Ass.-Prof. Matthew Pelowski, PhD

Matthew Pelowski is currently assistant professor of Psychology in Cognitive and Neuroaesthetics at the Department of Cognition, Emotion, and Methods in Psychology and the Vienna Cognitive Science Hub

His academic work is specifically focused on the topic of empirical study of profound art and museum experience. He developed the first theoretical model of transformative art experiences (Pelowski & Akiba, 2011), extending from Prof. Leder’s earlier work, and has since refined this in a major new update, leading to the main theoretical model and empirical behavioral measures (Pelowski, Leder et al., 2017) which will serve as the basis for this project’s empirical WPs. He has published over 40 papers in leading journals, including important empirical studies of art experiences in museums throughout Japan, North America, and Europe. He has also published major reviews on best practice in museum study (Pelowski et al., 2017) and pioneering work detailing new behavioral and physiological methods for documenting and uncovering ecologically-valid, museum art experience. He also spearheaded the empirical studies and research collaborations employing Network modelling and latent class analysis for data- driven methods of quantifying varieties of art experience, and co-developed and has been running the Archive of Art Experiences Project which will also be extended in the present program.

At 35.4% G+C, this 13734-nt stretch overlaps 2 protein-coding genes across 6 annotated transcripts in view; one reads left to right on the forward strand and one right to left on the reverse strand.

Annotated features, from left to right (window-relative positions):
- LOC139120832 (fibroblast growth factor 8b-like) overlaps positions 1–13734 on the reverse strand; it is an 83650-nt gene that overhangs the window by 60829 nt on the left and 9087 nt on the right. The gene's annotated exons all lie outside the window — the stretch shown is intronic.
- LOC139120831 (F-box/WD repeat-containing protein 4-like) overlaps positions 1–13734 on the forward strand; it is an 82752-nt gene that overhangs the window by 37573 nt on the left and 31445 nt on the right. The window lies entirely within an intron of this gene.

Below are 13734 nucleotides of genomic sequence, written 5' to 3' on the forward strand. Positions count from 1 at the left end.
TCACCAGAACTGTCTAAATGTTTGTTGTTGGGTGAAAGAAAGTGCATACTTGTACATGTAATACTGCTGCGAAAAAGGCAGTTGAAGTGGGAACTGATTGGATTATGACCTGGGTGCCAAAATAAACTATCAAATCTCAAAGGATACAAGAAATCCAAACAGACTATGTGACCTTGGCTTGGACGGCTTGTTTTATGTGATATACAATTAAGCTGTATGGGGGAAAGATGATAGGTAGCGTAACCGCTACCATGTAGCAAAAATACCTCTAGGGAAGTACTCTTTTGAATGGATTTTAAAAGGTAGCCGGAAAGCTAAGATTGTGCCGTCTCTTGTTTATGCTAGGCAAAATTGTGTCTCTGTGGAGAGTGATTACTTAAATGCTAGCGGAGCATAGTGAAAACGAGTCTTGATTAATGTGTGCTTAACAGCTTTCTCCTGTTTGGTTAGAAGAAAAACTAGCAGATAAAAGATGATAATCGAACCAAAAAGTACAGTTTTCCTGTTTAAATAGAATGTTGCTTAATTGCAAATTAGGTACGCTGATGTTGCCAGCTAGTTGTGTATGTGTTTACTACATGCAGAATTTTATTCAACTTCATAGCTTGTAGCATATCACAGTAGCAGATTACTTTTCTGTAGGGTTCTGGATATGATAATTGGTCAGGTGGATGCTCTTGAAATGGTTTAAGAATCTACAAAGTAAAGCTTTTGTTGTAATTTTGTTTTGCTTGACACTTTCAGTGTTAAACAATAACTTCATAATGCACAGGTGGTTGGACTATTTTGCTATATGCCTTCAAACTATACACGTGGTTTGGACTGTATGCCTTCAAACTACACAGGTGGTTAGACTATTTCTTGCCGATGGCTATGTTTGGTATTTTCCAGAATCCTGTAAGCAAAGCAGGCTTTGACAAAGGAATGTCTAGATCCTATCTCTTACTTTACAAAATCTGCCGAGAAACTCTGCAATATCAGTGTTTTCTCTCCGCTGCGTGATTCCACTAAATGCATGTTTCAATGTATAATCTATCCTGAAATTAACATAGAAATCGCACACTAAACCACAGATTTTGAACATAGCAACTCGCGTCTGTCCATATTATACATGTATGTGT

He has further worked to expand his repertoire to investigations of art and the brain, first as a postdoc at the Nagoya University, Laboratory of Cognitive Informatics, one of the first laboratories to utilize fNIRS technology, which he applied to art-viewing. He has published multiple empirical and theoretical papers on fNIRS, as well as hyperscanning, and spearheaded (with his collaboration partners) the state-of-the-art analytical approaches which will be employed here. From 2015-2017 he also led a Marie Curie project to integrate causative (tDCS) and brain imaging methods with the study of art. In addition, he has developed projects and papers regarding the relation of art engagement to social factors, empathy, and/or perspective taking, mobile eye and movement tracking in museums. He was recognized with the Baumgarten Award for outstanding contributions by young scientists by the International Association of Empirical Aesthetics (2016). He also has experience in large projects focused on societal challenges-for example assessing social, cultural, and infrastructural factors underlying media and technology use, or factors and solutions for modulating parent decisions to register new-born children in Kenya.